If you read undercurrent, you may have noticed an article titled "The Ins and Outs of Trip Insurance" in the February issue. Local member Bob Weybrecht was quoted in the article due to his difficulty in renewing his DAN Guardian dive insurance plan in January. Unfortunately, the underwriter of the Guardian plan decided stop covering people over 70, and DAN has been forced to find new underwriters for that plan on a state-by-state basis. However, this did not affect their Preferred and Master plans, which are available for divers of any age. Also, this had nothing to do with trip insurance. The editors of undercurrent have published a correction, which can be found here.
Six of us traveled to Bimini on February 19th through the 23rd to see hammerhead sharks. We took the ferry from Fort Lauderdale and we were supposed to return on the 22nd, but sea conditions were too bad for the ferry to run on that day. The ferry trip on Wednesday the 19th took about two hours. Then we made our way to the Big Game Club Resort. After checking in, we spent the afternoon exploring a bit and preparing to dive the next day. We did two dives on Thursday. The first dive explored a wreck, much or which is still above water due to the shallow wreck site. For the second dive, they put out a bait box and we got an up close view of a lot of reef sharks.
While sea conditions were almost flat on Thursday, they were getting steadily worse on Friday. Neal Watson's Bimini Scuba Center had planned for a late morning start of the Great Hammerhead Shark safari, but we had to move up the time to right after breakfast. They took us on a 10-minute trip to the feeding location and put out a bait box to attract sharks. Then we waited for hammerheads to show up. And we waited. And we waited some more. There is no guarantee that hammerheads will show, though they typically do show up this time of year. Finally, two hammerhead sharks arrived.
Once the hammerheads arrived, the crew presented a briefing about the dive. If you do the Great Hammerhead Shark safari, I suggest that you pay careful attention during the briefing. Every diver gets a three or four-foot piece of PVC pipe, and the briefing tells you how to use the pipe to protect yourself from various types of sharks. For hammerheads, you hold the pipe upright and let them run into the pipe and go around you. For nurse sharks, you can use the pipe to push them away. I don't remember what they said about bull and tiger sharks, so you better listen to the whole briefing in case my memory is faulty on hammerheads and nurse sharks.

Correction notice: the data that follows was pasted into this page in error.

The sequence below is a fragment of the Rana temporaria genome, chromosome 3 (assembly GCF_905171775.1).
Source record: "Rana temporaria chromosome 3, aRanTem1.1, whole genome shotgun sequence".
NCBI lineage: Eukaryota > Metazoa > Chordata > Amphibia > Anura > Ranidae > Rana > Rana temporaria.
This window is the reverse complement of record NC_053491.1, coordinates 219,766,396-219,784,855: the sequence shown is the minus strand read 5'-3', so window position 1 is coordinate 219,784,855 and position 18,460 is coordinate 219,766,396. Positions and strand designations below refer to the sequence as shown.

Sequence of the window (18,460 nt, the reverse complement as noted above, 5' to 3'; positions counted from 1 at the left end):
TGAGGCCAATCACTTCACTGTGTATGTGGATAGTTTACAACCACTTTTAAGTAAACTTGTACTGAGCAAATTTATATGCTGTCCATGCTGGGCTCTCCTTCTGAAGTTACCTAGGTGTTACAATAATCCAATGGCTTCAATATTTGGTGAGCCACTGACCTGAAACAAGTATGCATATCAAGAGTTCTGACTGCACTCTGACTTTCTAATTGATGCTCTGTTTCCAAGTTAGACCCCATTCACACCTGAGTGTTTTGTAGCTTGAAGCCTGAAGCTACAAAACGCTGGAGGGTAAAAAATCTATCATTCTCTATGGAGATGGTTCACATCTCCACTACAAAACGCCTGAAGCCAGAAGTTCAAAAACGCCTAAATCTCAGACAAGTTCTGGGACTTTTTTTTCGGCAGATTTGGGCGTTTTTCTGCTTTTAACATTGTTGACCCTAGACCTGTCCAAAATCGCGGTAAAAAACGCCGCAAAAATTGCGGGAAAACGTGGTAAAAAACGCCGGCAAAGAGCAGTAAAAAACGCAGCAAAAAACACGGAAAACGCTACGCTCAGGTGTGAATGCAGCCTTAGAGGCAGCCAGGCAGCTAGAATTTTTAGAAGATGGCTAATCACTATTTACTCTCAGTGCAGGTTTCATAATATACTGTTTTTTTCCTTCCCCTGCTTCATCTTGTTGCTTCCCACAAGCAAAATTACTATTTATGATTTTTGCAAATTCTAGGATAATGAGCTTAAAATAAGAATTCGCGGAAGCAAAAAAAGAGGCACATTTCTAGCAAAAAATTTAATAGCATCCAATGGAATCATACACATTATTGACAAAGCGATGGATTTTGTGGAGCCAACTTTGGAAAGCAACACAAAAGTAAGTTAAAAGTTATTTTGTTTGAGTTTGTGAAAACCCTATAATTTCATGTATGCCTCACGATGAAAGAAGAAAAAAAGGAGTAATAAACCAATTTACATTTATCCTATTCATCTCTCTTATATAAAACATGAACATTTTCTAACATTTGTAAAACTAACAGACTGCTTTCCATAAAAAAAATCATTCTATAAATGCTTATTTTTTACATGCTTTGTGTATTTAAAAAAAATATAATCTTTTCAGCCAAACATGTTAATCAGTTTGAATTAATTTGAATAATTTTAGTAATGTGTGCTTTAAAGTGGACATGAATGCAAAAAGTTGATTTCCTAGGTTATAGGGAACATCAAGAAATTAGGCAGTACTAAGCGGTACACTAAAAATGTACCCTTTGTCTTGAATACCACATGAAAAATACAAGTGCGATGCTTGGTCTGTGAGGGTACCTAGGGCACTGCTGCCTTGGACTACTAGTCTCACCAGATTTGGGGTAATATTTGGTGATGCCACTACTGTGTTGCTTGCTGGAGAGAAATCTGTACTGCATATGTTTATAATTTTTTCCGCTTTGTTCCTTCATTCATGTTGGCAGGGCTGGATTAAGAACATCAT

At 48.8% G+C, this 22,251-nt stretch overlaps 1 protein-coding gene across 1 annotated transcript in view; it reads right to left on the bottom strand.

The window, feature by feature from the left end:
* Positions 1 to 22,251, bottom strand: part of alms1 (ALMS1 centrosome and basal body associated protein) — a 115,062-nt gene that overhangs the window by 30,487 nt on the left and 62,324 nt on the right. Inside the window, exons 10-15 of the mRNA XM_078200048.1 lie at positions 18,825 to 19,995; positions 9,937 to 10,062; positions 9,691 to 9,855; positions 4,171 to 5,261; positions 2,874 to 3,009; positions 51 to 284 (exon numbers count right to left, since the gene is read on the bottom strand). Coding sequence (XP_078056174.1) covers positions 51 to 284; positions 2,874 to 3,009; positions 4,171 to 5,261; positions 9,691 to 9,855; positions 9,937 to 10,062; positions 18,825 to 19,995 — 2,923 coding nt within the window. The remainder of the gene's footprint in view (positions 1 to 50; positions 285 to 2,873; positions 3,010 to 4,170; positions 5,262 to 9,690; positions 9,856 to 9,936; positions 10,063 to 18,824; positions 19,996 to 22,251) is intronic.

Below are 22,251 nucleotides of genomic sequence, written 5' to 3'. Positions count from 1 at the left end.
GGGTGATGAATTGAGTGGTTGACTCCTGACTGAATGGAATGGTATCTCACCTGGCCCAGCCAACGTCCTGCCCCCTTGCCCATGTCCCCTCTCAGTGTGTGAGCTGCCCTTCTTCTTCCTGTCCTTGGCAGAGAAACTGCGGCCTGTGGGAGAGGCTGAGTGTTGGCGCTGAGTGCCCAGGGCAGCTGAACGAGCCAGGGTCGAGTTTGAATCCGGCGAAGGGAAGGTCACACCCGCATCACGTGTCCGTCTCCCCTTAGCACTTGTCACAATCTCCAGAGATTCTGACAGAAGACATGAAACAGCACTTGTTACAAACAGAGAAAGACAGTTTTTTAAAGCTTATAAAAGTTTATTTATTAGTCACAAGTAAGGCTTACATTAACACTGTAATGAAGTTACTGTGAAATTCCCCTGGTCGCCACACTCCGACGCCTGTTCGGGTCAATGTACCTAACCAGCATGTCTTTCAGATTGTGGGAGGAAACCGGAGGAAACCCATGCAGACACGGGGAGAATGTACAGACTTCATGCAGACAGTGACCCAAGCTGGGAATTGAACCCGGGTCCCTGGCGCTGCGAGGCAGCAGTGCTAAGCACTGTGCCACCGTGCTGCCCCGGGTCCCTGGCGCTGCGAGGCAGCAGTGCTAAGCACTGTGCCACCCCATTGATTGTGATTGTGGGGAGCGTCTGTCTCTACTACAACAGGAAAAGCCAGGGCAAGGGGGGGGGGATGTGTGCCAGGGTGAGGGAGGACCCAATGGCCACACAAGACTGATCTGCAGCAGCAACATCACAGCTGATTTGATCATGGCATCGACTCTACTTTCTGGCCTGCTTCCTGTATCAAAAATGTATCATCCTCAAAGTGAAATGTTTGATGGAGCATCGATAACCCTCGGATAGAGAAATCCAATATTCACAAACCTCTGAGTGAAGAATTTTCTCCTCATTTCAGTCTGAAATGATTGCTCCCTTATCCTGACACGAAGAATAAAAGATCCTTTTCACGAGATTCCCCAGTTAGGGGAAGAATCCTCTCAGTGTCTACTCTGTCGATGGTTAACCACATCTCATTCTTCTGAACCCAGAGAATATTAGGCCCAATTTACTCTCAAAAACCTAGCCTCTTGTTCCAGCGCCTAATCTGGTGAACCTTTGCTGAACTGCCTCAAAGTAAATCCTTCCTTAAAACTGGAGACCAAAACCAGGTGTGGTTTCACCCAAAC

They do one dive that is two hours long. The dive is very shallow, so some divers may not have to change tanks. Others may change tanks and go back. Everyone should wear at least 24 pounds of weight, and more is recommended. The divers kneel in a line with the bait box in the middle of the line. A crew member feeds hammerhead sharks that approach from one direction, and pushes away nurse sharks that try to sneak in for food. For our dive, visibility was bad at the start and got worse. Sea conditions also got worse, and the crew ended the dive after an hour and a half. By then, getting back on the boat was not something I wanted to do more than once.
On Saturday, we were supposed to do two dives in the morning and take the ferry home in the evening. Sea conditions were too bad for any of that. Instead, we visited the Bimini Sharklab for an interesting presentation about sharks and what the research station is doing. I recommend a visit if you find the time.
The first picture shows a hammerhead shark, the bait box, and the crewman who was feeding the sharks. They are 15 to 20 feet away. The second picture shows a hammerhead shark that went by me during the dive. It is two to four feet from my camera and I used Adobe Lightroom to make improvements. You can see other pictures from the trip here.